For more natural-looking adornments, Kirsten Muenster, a designer of stone and recycled metal jewelry, explains the founding idea for her line: "I seek to be more conscious of how my decisions affect people and ecosystems."
Muenster’s pieces incorporate bits of vintage jewelry, fossils, stones from "rock hounds" and recycled "Fordite," which is made of multiple layers of automotive paint.
Reena Kazman, owner of Eco-Artware, also appreciates recycled materials. She likes recycled elements because they have a story. "For example, seaglass has traveled in the ocean, and that makes it special," Kazman says. "Memories and associations enhance recycled jewelry."
On her website, Kazman features cufflinks made from old subway tokens, and striking earrings made from typewriter keys, vintage Scrabble pieces and former watch clockworks.
Paloma Pottery designer Nicole Whitney uses broken glass and discarded bottles in her work, melting it and fusing it in a crackle glaze onto ceramic bases to make pendants, earrings and pins with texture and depth.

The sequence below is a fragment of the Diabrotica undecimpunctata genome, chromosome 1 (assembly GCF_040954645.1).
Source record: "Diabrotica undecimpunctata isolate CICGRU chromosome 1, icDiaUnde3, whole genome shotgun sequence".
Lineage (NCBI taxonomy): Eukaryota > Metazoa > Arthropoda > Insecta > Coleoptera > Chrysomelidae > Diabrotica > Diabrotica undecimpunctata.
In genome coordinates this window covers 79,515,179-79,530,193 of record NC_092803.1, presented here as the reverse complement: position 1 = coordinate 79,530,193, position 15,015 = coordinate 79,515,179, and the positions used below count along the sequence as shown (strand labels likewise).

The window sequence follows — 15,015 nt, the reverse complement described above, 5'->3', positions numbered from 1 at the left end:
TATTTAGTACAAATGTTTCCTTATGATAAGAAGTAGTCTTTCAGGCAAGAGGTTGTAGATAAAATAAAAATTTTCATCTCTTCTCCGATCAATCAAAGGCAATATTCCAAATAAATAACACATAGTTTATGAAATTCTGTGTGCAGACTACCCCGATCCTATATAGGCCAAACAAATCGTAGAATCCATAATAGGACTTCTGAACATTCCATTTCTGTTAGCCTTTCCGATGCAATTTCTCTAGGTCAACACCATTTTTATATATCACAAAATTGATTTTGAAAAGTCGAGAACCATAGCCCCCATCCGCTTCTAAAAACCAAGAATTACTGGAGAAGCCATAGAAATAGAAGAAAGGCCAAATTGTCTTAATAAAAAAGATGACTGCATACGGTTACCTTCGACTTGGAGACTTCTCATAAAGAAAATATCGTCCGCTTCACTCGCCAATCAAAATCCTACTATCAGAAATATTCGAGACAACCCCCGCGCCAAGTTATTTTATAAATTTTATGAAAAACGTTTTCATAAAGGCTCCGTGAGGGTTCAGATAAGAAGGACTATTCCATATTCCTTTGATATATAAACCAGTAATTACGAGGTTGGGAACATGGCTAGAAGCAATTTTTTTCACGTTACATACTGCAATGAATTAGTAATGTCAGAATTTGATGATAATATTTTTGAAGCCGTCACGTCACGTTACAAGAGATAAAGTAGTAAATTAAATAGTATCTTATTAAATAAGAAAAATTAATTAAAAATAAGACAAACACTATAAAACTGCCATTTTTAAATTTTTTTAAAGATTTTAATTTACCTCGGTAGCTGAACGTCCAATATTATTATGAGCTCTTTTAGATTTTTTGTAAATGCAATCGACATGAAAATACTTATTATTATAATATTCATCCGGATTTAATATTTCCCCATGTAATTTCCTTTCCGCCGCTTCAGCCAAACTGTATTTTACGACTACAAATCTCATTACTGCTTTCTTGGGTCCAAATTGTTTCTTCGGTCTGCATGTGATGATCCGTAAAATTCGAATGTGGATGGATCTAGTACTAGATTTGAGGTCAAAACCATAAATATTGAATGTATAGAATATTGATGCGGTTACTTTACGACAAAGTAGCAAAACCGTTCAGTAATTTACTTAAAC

Verde Jewelry by Gwendolyn Davis is considered organic couture. Her designs combine vintage jewelry, sustainable materials and hand craftsmanship. Davis" creations include light-as-air bamboo bracelets inset with Swarovski crystals, delicate flower pendants made of mother-of-pearl, and necklaces strung with tagua nuts and seeds. Says Davis, "I intend to make a real impact in countries like Chile, and in my own community."
Buying previously owned or vintage jewelry is another environmentally friendly approach, since used baubles don’t require any additional energy to create. Moondrop Clothiers specializes in selling high-quality jewelry with a history. "I wanted to create an awareness of the impact our throwaway shopping choices can have on the environment," says owner Sarah Paquette.
With ready access to jewelry that is environmentally and socially conscious, wearable art now also respects the Earth.
STARRE VARTAN follows the paper trail before buying jewelry.